Since 1992 the Department of Defense (DOD), through the U.S. Army Medical Research and Material Command, has received congressionally earmarked appropriations for programs of biomedical research on prostate, breast, and ovarian cancer; neurofibromatosis; tuberous sclerosis; and other health problems. Appropriations for these Congressionally Directed Medical Research Programs are used to support peer reviewed extramural research project, training, and infrastructure grants.
Congress has become concerned about funding increases for these programs given current demands on the military budget. At the request of Congress, the Institute of Medicine (IOM) examined possibilities of augmenting program funding from alternative sources. The resulting IOM book, Strategies to Leverage Research Funding: Guiding DOD s Peer Reviewed Medical Research Programs, focuses on nonfederal and private sector contributions that could extend the appropriated funds without biasing the peer review project selection process.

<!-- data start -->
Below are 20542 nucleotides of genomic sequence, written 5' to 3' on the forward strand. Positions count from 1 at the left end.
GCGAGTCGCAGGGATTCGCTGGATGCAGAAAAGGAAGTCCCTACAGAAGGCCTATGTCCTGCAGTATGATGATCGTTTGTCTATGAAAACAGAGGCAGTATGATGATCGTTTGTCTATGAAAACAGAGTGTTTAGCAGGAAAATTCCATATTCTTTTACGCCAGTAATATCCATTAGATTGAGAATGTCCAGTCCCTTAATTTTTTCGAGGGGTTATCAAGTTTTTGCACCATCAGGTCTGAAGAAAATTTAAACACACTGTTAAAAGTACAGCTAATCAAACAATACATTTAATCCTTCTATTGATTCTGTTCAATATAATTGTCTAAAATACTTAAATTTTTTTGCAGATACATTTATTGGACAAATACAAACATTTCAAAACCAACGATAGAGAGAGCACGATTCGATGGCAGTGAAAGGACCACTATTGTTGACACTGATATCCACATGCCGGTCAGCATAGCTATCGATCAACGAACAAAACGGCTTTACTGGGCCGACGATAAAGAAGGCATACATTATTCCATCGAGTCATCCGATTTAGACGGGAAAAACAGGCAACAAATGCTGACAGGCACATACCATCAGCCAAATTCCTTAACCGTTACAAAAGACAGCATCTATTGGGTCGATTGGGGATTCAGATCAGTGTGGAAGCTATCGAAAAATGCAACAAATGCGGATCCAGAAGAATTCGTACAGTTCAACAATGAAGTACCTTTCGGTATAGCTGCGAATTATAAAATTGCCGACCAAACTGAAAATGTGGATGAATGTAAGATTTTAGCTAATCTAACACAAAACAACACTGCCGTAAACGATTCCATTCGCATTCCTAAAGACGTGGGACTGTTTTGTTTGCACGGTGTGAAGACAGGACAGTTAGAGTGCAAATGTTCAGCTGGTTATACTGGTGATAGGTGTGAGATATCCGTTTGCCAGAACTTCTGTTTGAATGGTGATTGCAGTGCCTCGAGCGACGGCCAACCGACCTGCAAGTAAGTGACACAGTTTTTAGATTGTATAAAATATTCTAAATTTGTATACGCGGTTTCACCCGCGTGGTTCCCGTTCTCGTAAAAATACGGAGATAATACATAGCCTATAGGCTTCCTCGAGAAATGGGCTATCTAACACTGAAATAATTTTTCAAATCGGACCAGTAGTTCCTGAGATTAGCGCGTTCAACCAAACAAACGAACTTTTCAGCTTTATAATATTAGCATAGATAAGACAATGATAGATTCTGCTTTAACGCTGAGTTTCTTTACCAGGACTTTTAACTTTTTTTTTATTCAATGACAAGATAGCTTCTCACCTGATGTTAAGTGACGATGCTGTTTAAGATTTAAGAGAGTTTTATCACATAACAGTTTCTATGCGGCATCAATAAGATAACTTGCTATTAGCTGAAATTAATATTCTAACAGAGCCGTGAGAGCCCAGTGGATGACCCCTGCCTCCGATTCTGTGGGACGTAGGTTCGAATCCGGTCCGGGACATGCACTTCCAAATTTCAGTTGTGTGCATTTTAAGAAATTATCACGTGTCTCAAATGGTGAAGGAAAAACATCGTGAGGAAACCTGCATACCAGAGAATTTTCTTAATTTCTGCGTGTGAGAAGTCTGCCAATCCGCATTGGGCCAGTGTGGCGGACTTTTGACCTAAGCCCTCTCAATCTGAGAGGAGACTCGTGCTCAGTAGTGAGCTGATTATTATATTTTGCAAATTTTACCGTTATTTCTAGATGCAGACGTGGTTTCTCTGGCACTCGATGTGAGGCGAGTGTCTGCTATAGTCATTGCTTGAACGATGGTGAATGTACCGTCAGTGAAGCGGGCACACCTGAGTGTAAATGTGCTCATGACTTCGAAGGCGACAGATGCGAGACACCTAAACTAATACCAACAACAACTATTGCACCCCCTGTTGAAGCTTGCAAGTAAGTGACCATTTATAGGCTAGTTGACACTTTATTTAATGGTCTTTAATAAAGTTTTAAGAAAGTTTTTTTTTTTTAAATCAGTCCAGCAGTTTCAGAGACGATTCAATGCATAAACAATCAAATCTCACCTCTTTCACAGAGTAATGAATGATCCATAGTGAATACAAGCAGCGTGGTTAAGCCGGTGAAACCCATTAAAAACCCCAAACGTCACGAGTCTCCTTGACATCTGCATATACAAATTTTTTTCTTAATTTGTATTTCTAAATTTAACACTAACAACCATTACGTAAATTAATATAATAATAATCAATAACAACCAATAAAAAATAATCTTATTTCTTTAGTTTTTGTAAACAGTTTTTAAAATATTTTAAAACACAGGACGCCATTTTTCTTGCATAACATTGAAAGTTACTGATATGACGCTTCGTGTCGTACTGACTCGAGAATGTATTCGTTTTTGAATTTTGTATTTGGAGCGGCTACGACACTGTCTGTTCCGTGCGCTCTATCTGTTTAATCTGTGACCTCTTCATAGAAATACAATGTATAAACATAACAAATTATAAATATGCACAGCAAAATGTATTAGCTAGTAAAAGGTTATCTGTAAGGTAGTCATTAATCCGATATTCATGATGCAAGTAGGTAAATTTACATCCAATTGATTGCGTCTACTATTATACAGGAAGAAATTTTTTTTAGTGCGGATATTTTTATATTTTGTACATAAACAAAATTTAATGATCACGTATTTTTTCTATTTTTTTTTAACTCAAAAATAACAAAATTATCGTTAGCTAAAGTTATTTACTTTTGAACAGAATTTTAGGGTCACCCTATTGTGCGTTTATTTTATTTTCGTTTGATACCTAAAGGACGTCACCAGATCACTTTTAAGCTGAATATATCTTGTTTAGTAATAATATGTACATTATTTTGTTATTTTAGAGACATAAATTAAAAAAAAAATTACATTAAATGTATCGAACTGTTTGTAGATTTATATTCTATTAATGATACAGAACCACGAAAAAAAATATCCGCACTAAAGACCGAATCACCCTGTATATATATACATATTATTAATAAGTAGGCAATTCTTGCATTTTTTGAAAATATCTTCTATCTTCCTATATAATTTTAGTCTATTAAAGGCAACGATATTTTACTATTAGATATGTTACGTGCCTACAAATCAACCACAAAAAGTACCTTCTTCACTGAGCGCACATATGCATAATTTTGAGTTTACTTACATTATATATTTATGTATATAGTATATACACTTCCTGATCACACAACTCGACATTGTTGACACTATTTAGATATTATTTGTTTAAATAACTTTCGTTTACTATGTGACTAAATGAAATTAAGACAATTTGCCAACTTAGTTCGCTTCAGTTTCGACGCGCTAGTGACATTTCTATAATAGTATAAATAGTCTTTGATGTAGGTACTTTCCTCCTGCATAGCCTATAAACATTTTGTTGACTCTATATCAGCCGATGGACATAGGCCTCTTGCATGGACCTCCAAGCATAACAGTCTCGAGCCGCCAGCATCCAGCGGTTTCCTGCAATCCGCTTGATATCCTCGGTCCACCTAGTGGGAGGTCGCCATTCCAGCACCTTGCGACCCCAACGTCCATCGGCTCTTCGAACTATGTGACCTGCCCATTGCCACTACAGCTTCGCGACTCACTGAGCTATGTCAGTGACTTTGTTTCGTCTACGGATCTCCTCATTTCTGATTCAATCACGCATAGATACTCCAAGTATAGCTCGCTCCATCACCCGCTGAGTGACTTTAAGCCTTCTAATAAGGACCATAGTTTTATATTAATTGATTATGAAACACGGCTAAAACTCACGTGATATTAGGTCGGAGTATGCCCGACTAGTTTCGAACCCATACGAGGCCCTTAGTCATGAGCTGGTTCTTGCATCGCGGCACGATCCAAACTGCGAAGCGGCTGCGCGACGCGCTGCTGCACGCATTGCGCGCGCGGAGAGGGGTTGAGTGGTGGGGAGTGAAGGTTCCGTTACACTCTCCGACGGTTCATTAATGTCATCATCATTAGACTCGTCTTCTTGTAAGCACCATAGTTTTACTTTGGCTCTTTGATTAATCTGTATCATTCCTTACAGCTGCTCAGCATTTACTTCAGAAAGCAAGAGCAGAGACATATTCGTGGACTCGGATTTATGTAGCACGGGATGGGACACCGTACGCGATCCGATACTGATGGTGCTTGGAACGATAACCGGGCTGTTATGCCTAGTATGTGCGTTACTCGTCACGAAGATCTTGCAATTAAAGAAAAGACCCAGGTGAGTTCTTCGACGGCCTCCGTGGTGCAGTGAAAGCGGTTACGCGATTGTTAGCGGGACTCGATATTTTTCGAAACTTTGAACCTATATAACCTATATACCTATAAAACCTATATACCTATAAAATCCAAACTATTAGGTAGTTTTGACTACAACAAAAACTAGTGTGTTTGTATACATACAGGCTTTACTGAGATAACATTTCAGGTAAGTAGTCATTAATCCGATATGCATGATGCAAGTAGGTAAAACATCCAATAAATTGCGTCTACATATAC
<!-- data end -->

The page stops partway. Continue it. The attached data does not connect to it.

Table of Contents
|2 Sources of Funding for Biomedical Research||37-54|
|3 Examples of Leveraging Nonfederal Dollars for Research||55-70|
|4 Assessment of Alternative Sources and Mechanisms of Nonfederal Support||71-90|
|5 Findings and Recommendations||91-98|
|Appendix A: Selected Federal Programs with Nonfederal Funding Participation||99-132|
|Appendix B: Biographical Sketches of Committee Members||133-136|
|Appendix C: Workshop Agenda||137-140|
|Appendix D: "Leveraging Public Investments with Private Sector Partnerships: A Review of the Economics Literature"||141-170|
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